This story was written by Keith Dawson for UBM DeusM’s community Web site Develop in the Cloud, sponsored by AT&T. It is archived here for informational purposes only because the Develop in the Cloud site is no more. This material is Copyright 2012 by UBM DeusM.

Sencha Shows Facebook How To Do HTML5

Somebody was not ready, but it wasn't the Web technology.

Sencha has released a technology demonstration called Fastbook, which implements some of the most challenging parts of the Facebook app in HTML5 while outperforming the native app.


When Facebook's Mark Zuckerberg talked about why the company had backed away from its initial use of HTML5 for its iOS and Android apps, he caused a lot of waves. Zuckerberg said of the company's early use of the web technology: "I think the biggest mistake that we made, as a company, is betting too much on HTML5 as opposed to native... because it just wasn't there." The tech press jumped on and amplified the "biggest mistake" comment.

Sencha, which makes its living providing tools and frame­works for HTML5 developers, took umbrage at that "just wasn't there" remark. The company set out to prove in a graphic way that HTM5 is indeed ready for any challenge modern apps can throw at it. They developed a subset of Facebook's app for mobile devices and called it Fastbook. The demonstration concentrated on the hardest parts of what Facebook's app needs to do: in particular the "infinite" scrolling of the Timeline and News Feed.

Doing it wrong
The Sencha engineers has suspicions, based on their HTML5 experience, as to the mistakes Facebook had made in implementing their HTML5 app.

When a team has problems with HTML5, it usually stems from the fact that they take a "website" development approach to building an app, and often don't use the right tools and architectures for application development... The way that [the Facebook HTML5 app] performed -- slow loading, choppy user experience in the News Feed, low frame-rate -- exhibited the usual symptoms.

Sencha began by instrumenting Facebook's newly implemented native app running on iOS. What they discovered was that Facebook's engineers still seemed to be taking a website approach. "Today's 'native' Facebook application is a hybrid web / native application: there is content rendered on and displayed in a UIWebView and native Objective C components mixed together," wrote Sencha's Jamie Avins and Jacky Nguyen.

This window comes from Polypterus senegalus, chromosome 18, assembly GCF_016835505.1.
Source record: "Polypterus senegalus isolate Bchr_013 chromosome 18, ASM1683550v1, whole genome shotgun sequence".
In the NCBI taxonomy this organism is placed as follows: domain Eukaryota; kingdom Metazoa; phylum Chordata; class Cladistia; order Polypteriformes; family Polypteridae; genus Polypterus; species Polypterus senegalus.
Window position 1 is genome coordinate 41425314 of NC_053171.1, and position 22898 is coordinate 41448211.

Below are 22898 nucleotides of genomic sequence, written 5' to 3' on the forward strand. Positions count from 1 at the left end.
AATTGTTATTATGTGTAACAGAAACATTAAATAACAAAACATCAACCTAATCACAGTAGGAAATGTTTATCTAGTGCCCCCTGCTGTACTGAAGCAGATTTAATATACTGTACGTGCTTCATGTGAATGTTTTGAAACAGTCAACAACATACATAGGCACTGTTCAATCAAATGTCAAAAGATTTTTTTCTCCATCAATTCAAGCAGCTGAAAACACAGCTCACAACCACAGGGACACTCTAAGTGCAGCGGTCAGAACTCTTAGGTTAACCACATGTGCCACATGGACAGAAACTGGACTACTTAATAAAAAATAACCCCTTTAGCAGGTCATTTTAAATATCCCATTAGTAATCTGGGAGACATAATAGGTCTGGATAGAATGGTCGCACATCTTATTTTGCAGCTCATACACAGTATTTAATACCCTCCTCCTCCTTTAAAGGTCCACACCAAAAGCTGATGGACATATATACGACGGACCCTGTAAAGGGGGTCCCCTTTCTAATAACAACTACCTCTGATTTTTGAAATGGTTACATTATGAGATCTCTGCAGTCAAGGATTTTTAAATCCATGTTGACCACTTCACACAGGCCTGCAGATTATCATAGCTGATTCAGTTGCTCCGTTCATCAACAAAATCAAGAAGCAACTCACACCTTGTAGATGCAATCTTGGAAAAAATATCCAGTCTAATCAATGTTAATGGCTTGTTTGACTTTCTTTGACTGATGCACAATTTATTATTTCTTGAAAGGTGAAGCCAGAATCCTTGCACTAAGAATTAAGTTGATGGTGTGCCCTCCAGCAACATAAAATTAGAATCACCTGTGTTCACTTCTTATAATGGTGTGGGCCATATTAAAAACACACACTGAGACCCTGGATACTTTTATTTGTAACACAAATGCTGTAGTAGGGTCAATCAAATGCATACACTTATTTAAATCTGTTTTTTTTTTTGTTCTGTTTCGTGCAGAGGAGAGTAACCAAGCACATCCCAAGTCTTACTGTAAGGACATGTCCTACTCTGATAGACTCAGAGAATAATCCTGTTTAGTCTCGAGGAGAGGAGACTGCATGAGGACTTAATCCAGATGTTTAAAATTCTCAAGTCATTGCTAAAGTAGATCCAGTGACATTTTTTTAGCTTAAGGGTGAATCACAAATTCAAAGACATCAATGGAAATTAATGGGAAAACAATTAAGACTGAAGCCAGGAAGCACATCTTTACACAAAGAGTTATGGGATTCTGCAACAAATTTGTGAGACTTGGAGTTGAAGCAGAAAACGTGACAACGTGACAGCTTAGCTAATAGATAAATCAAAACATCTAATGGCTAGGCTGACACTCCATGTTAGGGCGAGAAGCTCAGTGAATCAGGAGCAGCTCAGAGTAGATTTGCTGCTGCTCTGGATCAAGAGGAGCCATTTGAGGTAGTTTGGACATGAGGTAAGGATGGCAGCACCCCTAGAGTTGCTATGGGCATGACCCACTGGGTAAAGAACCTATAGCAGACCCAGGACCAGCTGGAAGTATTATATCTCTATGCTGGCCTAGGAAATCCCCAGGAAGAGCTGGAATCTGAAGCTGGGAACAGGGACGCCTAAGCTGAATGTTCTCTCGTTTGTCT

Here is a video comparing Facebook's "native" (hybrid) app with Sencha's Fastbook. Performance is everywhere at least comparable, and in some cases dramatically better on Fastbook. The UI is more consistent.

Doing it better
To keep the DOM tree from growing without limit, Sencha implemented a new technique in its core framework, called the Sandbox Container. This object "programmatically detaches complex views and renders them into their own iframes, and thus partitioning the DOM tree," according to Sencha's blog post.

A new Infinite List Container tamed the Facebook News Feed by keeping overhead low as new items were fetched and others scrolled out of sight. And the fetching was made asynchronous:

To help ensure [that getting more data to feed the list] doesn't slow down scrolling, we use Web Workers. These allow us to move XHR/RPC communications away from the UI thread. Saving network request cost and JSON encoding/decoding using Web Workers makes great use of today's multi-core devices.

Sencha's work demonstrates pretty convincingly that HTML5 provides the tools to write apps that are comparable to native ones in performance. It also demonstrates that developers trained in the old ways of web pages may not automatically have the knowledge to make best use of HTML5 for the mobile medium. One argument in favor of HTML5 has been the wider availability of developers with relevant experience; we may need to temper this view somewhat.

Sencha's demonstration could give ammunition to those who view Facebook as an old-style desktop web company ill-equipped to thrive in the emerging mobile world. The stakes for the newly public Facebook could hardly be higher.

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